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Zimbitskiy v. County of Morris


January 15, 2010


On appeal from the New Jersey Department of Labor, Division of Workers' Compensation, No. 1999-13005.

Per curiam.


Argued December 1, 2009

Before Judges Messano and Lewinn.

Petitioner Katerina Zimbitskiy appeals from the final judgment of the Department of Labor, Division of Workers' Compensation, that awarded her "10% of partial total [permanent disability] for the residuals of bilateral carpal tunnel syndrome . . . ." Respondent, County of Morris, County College of Morris (the County), cross-appeals from an earlier order that restored her petition to the "active list," thus permitting the matter to proceed to trial. We have considered the arguments raised in light of the record and applicable legal standards. We affirm.

Petitioner was employed by respondent as a custodian. She testified that on February 10, 1999, while vacuuming a large auditorium, her hands and arms became red and swollen. Shortly thereafter, petitioner received medical treatment on her hands and arms for a period of three weeks, and remained out of work for three months. When she returned to work in early May, she was not given a "light job," but rather one that required heavy lifting. After her "hands collapsed" and she dropped a heavy object, petitioner was again sent by the County for further medical treatment of her hands which were "red . . . and . . . very painful."

On May 3, 1999, petitioner filed a workers' compensation claim for the orthopedic injuries she sustained on February 10, 1999, specifically "carpal tunnel" syndrome. A June 30, 2006 trial date was set. At that time, petitioner was represented by the Law Offices of Russell P. Trocano and Associates. Petitioner did not appear, and her petition was dismissed. By letter dated November 17, 2006, Trocano's firm advised petitioner that it would no longer represent her, and that she had one year from June 30, 2006 to file a motion to restore the petition. By certified mail, petitioner forwarded a pro se "Motion to Restore" her claim, signed by her on June 29, 2007, and marked filed by the Division of Workers' Compensation on July 3, 2007. The County opposed the motion to restore.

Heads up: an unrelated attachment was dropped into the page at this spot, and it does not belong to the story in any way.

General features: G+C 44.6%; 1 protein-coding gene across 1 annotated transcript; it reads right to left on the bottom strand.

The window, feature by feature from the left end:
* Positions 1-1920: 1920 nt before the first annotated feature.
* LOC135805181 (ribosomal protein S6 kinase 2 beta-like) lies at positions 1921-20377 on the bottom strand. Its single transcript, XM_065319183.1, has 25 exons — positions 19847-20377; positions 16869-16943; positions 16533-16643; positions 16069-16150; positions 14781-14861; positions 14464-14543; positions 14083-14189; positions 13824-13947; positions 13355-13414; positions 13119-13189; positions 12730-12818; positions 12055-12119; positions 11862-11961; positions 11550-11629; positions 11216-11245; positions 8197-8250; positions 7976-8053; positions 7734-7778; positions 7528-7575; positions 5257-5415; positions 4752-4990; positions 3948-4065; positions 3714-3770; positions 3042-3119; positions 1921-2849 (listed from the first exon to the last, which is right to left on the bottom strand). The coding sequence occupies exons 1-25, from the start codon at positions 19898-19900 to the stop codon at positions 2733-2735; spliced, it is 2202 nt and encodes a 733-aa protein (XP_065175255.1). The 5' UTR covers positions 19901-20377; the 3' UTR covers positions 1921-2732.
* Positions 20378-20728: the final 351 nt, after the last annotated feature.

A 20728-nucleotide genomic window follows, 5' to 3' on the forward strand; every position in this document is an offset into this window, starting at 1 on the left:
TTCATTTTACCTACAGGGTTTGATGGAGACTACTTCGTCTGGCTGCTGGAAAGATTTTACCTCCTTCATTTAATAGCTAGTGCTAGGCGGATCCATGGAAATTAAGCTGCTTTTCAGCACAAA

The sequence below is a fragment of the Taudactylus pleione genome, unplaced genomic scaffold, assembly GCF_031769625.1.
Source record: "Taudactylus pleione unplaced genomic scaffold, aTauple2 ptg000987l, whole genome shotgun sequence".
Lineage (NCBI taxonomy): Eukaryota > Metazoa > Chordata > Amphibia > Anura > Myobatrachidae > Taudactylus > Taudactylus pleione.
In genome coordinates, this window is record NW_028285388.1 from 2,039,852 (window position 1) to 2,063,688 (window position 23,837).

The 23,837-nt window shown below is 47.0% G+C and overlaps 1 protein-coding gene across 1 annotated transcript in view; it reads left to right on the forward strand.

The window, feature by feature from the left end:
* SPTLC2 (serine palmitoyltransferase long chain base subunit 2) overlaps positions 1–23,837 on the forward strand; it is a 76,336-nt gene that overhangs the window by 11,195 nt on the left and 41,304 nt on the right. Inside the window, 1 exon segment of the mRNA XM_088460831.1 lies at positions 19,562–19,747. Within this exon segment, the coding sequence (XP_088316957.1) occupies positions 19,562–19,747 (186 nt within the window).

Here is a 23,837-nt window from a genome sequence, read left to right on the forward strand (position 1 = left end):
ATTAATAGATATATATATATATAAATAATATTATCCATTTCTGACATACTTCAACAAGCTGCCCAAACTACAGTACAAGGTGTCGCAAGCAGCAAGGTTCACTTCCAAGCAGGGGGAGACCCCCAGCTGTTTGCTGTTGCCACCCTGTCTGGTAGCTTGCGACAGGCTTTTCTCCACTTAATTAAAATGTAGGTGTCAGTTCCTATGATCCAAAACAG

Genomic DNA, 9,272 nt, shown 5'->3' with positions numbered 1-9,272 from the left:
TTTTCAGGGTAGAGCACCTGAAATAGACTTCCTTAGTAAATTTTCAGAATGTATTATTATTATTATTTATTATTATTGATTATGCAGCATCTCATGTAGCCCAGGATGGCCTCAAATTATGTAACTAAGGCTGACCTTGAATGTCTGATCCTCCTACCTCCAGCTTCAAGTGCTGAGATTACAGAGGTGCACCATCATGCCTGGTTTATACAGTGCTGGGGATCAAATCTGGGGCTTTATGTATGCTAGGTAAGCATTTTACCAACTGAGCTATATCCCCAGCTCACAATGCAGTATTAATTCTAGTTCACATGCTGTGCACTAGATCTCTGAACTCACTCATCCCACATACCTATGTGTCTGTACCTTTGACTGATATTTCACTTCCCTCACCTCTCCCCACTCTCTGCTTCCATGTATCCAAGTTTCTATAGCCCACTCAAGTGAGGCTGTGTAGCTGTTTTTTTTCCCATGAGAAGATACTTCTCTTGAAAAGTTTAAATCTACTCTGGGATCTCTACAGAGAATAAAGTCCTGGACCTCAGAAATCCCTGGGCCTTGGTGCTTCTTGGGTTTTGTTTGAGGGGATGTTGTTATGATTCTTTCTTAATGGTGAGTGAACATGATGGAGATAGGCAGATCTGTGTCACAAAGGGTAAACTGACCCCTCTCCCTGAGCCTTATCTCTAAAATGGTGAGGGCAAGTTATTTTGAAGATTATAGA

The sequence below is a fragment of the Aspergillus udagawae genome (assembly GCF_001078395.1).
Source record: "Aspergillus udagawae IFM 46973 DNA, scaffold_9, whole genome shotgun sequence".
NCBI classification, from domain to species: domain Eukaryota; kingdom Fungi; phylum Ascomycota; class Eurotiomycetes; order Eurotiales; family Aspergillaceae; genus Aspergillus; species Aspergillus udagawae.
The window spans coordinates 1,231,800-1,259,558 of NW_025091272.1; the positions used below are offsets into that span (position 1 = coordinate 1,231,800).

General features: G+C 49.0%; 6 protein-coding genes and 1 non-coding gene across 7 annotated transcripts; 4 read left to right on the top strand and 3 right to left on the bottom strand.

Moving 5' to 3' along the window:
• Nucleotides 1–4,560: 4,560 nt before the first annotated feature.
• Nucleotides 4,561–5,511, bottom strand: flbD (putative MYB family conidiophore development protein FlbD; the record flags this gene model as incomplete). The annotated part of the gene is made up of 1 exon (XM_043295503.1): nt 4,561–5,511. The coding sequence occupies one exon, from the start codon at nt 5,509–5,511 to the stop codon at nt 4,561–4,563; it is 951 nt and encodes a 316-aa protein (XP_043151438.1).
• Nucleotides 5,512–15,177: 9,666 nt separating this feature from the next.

A hearing was held on April 11, 2008. The judge noted two other petitions had also been previously dismissed, but that the motion to restore only addressed the claim for injuries to petitioner's "hands."*fn1 Attorney James F. Paguiligan from the Trocano law firm testified that sometime before the June 30, 2006 trial date, his firm sent petitioner a letter by regular and certified mail, notifying her of the date. The certified mail was returned to Trocano's office while the regular mail was not. Petitioner testified that she was unaware of the trial date, and was not notified of the dismissal until "the end of December[]" 2006. She further claimed that she did not receive her file from the law firm until several days before the one-year statutory period expired, and her attempts to retain new counsel at that point were fruitless.

The judge concluded that petitioner complied with the one-year statute of limitations governing restoration of her claim. He also reasoned that even if she had not strictly complied with the statute, denial of the motion "would deprive the petitioner of her right to have the matter heard by the [c]court, . . . have her matter disposed of in a judicial fashion, [and] that it would be inconceivable for th[e] [c]court to . . . enforce a statute wherein the petitioner did in fact comply by mailing the Motion to Restore within a timely fashion within the statut[ory] period." The judge reinstated the petition and transferred venue to the county of petitioner's residence.

A trial on the underlying claim was held on August 11, 2008, before a different judge. Petitioner testified that she still experienced problems with her hands; that she could not sleep at night because the pain was too severe; that the swelling in her hands never went down; and that she had difficulty gripping things. She also testified that her right hand was "much worse . . . [m]ore often[]" than her left hand. Petitioner's medical reports were admitted into evidence.

Dr. Marc A. Cohen diagnosed petitioner with carpal tunnel syndrome in late February 1999. In a report dated April 8, 1999, Cohen diagnosed petitioner with "[b]ilateral carpal tunnel syndrome" and recommended that she "[c]ontinue . . . occupational therapy and obtain neurological EMG's to rule out bilateral carpal tunnel syndrome."*fn2 Petitioner remained on prescription medication to control her pain after her return to work.